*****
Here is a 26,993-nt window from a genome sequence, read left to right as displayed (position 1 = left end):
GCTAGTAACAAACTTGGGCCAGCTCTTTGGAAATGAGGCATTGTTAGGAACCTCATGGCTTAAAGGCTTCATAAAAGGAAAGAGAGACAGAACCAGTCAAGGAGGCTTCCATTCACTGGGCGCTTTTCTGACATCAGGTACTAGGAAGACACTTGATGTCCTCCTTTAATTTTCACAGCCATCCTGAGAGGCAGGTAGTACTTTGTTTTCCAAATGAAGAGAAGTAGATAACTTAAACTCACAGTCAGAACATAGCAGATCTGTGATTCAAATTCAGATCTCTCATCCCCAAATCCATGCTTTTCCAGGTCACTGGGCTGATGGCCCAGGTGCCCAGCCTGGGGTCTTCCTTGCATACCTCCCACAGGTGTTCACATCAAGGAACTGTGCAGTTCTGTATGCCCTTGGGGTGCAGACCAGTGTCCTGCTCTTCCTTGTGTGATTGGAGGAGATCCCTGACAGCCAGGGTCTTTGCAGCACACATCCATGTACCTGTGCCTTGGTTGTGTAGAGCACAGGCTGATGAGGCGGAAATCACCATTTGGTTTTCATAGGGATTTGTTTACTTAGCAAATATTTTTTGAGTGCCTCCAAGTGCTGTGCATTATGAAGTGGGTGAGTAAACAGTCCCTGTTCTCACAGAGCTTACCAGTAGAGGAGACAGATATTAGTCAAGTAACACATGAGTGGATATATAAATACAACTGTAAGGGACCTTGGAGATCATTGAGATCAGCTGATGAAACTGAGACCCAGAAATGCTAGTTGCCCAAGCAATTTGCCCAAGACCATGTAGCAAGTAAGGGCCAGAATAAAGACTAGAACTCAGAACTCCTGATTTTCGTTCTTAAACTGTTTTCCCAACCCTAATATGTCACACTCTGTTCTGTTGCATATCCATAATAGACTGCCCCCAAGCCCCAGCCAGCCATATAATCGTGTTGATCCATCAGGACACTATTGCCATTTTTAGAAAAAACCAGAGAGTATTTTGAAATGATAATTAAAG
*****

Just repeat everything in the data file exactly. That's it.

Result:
Here is a 26,993-nt window from a genome sequence, read left to right as displayed (position 1 = left end):
GCTAGTAACAAACTTGGGCCAGCTCTTTGGAAATGAGGCATTGTTAGGAACCTCATGGCTTAAAGGCTTCATAAAAGGAAAGAGAGACAGAACCAGTCAAGGAGGCTTCCATTCACTGGGCGCTTTTCTGACATCAGGTACTAGGAAGACACTTGATGTCCTCCTTTAATTTTCACAGCCATCCTGAGAGGCAGGTAGTACTTTGTTTTCCAAATGAAGAGAAGTAGATAACTTAAACTCACAGTCAGAACATAGCAGATCTGTGATTCAAATTCAGATCTCTCATCCCCAAATCCATGCTTTTCCAGGTCACTGGGCTGATGGCCCAGGTGCCCAGCCTGGGGTCTTCCTTGCATACCTCCCACAGGTGTTCACATCAAGGAACTGTGCAGTTCTGTATGCCCTTGGGGTGCAGACCAGTGTCCTGCTCTTCCTTGTGTGATTGGAGGAGATCCCTGACAGCCAGGGTCTTTGCAGCACACATCCATGTACCTGTGCCTTGGTTGTGTAGAGCACAGGCTGATGAGGCGGAAATCACCATTTGGTTTTCATAGGGATTTGTTTACTTAGCAAATATTTTTTGAGTGCCTCCAAGTGCTGTGCATTATGAAGTGGGTGAGTAAACAGTCCCTGTTCTCACAGAGCTTACCAGTAGAGGAGACAGATATTAGTCAAGTAACACATGAGTGGATATATAAATACAACTGTAAGGGACCTTGGAGATCATTGAGATCAGCTGATGAAACTGAGACCCAGAAATGCTAGTTGCCCAAGCAATTTGCCCAAGACCATGTAGCAAGTAAGGGCCAGAATAAAGACTAGAACTCAGAACTCCTGATTTTCGTTCTTAAACTGTTTTCCCAACCCTAATATGTCACACTCTGTTCTGTTGCATATCCATAATAGACTGCCCCCAAGCCCCAGCCAGCCATATAATCGTGTTGATCCATCAGGACACTATTGCCATTTTTAGAAAAAACCAGAGAGTATTTTGAAATGATAATTAAAG